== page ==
By now most of us have seen or heard of the much anticipated documentary Dark Girls that aired on the OWN Sunday evening repeating last night. I sat through it and I have to admit it was a bit painful to watch. I could have written most of that script. I was terrorized during my school years I was a dark skinned girl. I survived but the abuse was real. The abuse is real because it is still happening today as so profoundly profiled in the documentary.
I have been told to get over it or to let that stuff stay in the past. Well, there really is nothing for me to get over. I said that I am a survivor of this particular brand of terrorism. I faced and confronted colorism. It took a while because the abuse had devastating effects on me into adulthood. I resent others who don’t understand and want to diminish our feelings as if they are insignificant. I have matured over time and grew to appreciate my skin color and I am not bitter.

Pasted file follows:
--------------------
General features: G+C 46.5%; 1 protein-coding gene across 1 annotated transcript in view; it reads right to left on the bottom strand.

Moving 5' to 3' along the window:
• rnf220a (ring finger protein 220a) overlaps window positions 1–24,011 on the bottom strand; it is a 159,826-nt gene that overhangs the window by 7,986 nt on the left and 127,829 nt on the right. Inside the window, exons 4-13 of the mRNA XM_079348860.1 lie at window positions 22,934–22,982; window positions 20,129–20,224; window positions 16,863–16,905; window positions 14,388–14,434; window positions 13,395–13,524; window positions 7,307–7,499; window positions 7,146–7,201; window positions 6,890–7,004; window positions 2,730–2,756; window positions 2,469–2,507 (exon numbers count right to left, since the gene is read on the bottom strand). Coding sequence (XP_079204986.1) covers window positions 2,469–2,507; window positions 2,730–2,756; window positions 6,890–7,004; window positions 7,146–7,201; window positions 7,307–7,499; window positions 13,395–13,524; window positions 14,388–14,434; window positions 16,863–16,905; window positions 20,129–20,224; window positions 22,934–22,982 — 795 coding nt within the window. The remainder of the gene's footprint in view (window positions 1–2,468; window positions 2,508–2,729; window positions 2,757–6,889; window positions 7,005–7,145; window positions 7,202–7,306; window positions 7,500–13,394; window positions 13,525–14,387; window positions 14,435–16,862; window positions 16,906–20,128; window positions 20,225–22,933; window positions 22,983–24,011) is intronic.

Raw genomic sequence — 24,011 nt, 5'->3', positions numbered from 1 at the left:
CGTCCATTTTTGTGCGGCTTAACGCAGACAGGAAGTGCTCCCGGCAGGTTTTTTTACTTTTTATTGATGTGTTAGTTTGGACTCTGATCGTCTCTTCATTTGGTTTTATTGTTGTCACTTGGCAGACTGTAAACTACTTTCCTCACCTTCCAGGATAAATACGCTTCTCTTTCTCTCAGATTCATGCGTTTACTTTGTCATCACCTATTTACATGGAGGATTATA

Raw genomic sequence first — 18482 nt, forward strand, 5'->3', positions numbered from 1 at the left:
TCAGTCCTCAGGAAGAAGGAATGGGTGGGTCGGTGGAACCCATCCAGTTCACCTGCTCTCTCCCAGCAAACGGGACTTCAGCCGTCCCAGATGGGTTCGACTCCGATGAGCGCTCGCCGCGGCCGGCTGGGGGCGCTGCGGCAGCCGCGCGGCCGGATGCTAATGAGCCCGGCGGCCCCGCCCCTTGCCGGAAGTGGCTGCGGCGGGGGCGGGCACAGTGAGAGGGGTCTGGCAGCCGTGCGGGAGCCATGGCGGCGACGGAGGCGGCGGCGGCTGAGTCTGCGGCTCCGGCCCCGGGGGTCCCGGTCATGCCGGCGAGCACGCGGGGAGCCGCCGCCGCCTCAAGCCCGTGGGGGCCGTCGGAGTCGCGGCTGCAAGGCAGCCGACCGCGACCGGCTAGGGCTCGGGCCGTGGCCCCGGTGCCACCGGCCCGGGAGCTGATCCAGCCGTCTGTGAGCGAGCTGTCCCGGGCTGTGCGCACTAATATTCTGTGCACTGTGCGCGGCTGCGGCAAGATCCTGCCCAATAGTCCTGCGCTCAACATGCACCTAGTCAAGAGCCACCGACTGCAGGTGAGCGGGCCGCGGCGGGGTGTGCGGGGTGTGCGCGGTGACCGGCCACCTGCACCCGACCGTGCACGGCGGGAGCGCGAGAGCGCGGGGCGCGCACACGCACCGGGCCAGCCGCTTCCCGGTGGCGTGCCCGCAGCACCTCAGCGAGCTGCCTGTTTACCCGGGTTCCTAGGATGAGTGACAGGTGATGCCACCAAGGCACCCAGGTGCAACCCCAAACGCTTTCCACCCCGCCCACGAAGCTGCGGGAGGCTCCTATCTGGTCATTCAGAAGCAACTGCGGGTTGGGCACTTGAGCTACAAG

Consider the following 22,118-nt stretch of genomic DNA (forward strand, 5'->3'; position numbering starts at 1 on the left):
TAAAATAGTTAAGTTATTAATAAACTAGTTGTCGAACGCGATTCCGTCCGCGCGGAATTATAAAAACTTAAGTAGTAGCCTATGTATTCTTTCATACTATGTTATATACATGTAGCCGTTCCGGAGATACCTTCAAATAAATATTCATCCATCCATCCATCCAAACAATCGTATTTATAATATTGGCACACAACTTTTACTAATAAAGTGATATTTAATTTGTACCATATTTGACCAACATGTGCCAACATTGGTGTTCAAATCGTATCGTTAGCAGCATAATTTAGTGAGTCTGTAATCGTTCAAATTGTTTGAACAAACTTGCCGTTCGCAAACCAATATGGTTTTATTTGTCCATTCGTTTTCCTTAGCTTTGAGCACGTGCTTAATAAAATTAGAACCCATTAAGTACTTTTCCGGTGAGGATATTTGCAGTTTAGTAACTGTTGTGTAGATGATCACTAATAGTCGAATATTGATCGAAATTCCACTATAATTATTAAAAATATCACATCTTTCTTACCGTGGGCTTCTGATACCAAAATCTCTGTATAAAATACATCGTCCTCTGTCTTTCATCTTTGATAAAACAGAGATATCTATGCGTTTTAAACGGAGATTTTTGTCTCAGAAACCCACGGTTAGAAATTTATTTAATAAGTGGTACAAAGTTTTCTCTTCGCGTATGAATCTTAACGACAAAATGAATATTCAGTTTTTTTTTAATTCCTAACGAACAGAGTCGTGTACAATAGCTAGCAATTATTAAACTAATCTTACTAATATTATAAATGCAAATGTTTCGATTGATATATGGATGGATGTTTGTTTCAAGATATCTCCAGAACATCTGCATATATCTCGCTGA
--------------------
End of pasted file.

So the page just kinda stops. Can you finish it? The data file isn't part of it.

But I am extremely disturbed that colorism is still so prevalent in black communities. It is the black community’s biggest open secret. I say we continue to out it and bring about awareness for the individual. Keep talking about it and care not who it makes uncomfortable. People will always be in denial that colorism happened or affected them. Then I know a few who did not suffer from skin shade racism because their parents instilled a sense of pride, dignity, beauty and love. Obviously this did not happen in every home on this level or we would not have the problem still plaguing us after all these centuries. What a strong holdover from slavery; but we don’t have to let define who we are, how we perceive ourselves or allow others place us in little boxes. Rise above it and move on. You may have to tell a few people off now and then, but you can get passed it. Be beautiful, be yourself. We owe it to ourselves and to the our daughters coming up now. We have to do better. Just think if the beautiful little girl (and images like her) in this AT&T commercial were ubiquitous when many of us were growing up. It may have changed the widespread practice.